Jesus Hates Legalism

I know.  I know.  Jesus doesn’t really hate because he never sinned, he was totally divine, while totally human.  I get that, and I am really not trying to be flippant….BUT, Jesus hates legalism.  Let me try to explain.

Legalism, in one definition, is an attempt to gain favor with Godrules or to impress the people around us by doing certain things (or avoiding other things), without regard for the condition of our hearts before that same God.

Read that again.  Because if you don’t hear anything else, and don’t want to read any further, that statement alone is worth wrestling over for a while.

I have been reading and studying in the book of Mark, the second chapter of the New Testament, and one of the four gospels.  Many feel that Mark’s gospel gives us the clearest picture into the “humanness” of Jesus.  There are verses that talk of Jesus showing pity (1:41), becoming hungry (11:12), getting tired (6:31); amongst a host of other very “human” feelings and characteristics.  One of which is anger.

In Mark chapter 3, Jesus was in the synagogue and notices a man with a deformed hand.  Jesus asked the man to come and stand in front of Him.  It was the Sabbath, and the laws (legalism) of the day, prohibited any type of “work” on the Sabbath.  Now, just a few verses earlier, the legalists (Pharisees) had questioned Jesus about “harvesting” on the Sabbath.  His disciples had been hungry and cracked open a few heads of wheat while walking through the fields.  (Not sure how good that would have tasted.  Probably like Triscuits, which, to me, is like sucking on burlap).  But I digress.  You can read about the encounter here in Mark 2:23-28.  What Jesus ended up telling them, however, is that “The Sabbath was made to benefit people, not people to benefit the Sabbath.”(v.27)

So, in Mark Chapter 3, as Jesus heals a man with a deformed hand, and asks for an answer to the question, “Is it LEGAL to do good deeds on the Sabbath, or is it a day for doing harm?  Is this a day to save life or destroy it?”(v.4), and he doesn’t get an answer……

Verse 5 says “He looked around at them angrily…..because he was deeply disturbed by their hard hearts.”  And in my mind, in all of his humanness, with a grin on his face like a cat who just ate a mouse, with maybe a hint of righteous defiance, Jesus simply says, “Reach out your hand.”  The man did, and the LEGALISTS went AT ONCE to plot the murder of Jesus.

A few chapters later, with a new LEGALISTIC boldness, some pharisees show up to confront Jesus (7:1).  They wanted to discuss some more “LEGLALNESS” with Jesus about his disciples not washing their hands before eating.  Jesus goes on to call them hypocrites, and quotes some words from the Old Testament Prophet Isaiah, that describe their attempts at worship(keeping the rules) as a farce, due to the fact that the condition of their heart is “far away.”  I was intrigued by this idea that they could “appear” and “feel” so religious, but their hearts be far from God.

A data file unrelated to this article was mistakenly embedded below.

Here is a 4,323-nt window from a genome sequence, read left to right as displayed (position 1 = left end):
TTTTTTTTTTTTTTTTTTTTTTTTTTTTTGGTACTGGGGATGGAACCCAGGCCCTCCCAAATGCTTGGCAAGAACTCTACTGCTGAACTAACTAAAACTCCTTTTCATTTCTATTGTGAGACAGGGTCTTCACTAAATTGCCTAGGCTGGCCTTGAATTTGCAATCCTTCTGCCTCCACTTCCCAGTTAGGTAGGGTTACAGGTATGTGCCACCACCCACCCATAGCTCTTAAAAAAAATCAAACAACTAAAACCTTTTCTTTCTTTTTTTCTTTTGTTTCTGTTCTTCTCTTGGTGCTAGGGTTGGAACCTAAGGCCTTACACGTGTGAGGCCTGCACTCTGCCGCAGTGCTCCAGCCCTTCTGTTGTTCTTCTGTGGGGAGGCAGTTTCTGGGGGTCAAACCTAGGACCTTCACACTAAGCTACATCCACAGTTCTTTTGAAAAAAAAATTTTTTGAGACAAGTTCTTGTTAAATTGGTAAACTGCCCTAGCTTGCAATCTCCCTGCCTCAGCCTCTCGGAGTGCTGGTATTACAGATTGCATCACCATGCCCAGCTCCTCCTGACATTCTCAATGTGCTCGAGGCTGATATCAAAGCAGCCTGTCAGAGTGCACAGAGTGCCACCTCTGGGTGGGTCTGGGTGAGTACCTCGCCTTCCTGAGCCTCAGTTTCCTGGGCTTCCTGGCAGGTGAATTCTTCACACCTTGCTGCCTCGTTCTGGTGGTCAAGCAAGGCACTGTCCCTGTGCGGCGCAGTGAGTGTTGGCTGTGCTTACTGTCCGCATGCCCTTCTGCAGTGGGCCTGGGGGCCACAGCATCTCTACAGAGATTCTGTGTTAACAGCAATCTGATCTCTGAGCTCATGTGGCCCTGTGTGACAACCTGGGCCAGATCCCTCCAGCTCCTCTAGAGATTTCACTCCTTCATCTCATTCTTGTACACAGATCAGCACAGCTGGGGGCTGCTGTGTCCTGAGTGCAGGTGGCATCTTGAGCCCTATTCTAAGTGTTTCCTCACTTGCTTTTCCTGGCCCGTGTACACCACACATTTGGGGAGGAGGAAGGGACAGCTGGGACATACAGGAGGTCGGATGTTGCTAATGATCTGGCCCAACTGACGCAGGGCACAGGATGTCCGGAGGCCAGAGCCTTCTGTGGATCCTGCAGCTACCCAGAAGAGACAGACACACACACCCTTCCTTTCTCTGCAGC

This brought me to Romans 14 in The Message Bible.  You can read the entire passage (which I highly recommend) here.  If you don’t have time right now I will try to briefly summarize as this post is getting a little lengthy.

It’s as if Paul was re-readng Mark’s accounts of what Jesus had dealt with when enduring some of the skeptical following of the Pharisees.  He is talking about what people eat and keeping certain days holy.(LEGAL stuff)  He goes on trying to explain that each of us have enough to worry about taking care of our own lives, don’t worry about all this stuff, and pointing it out in other people(a form of legalism).  Then, somewhere around the 17th or 18th verse Paul says something that gave me new insight.  “Your task is to single-mindedly serve Christ.  Do that…..and you will please God above and prove your worth to the people around you.”

So to those of you out there who I have ever taught, and somehow conveyed the idea that The Gospel is simply about what you do and don’t do….I am sorry.  It isn’t about that at all.

Our desperate need for God and His desire for us to abide in Him do not mean we have to sit around being “super spiritual” all the time. We do not need to feel obligated to read our Bibles or confine ourselves to a prayer closet for hours each day. It should be part of our lives, but we don’t need to feel as if we are being “spiritual” when we do it and “unspiritual” when we do other things.

When we really love God and He is first in our lives, everything we do becomes spiritual in a way because we are doing it with Him, in Him, through Him, by Him, for Him , and to His glory.

It’s not about what you do or don’t do.  It’s about the condition of your heart.  That’s why Jesus died for you.  So your heart can be transformed.


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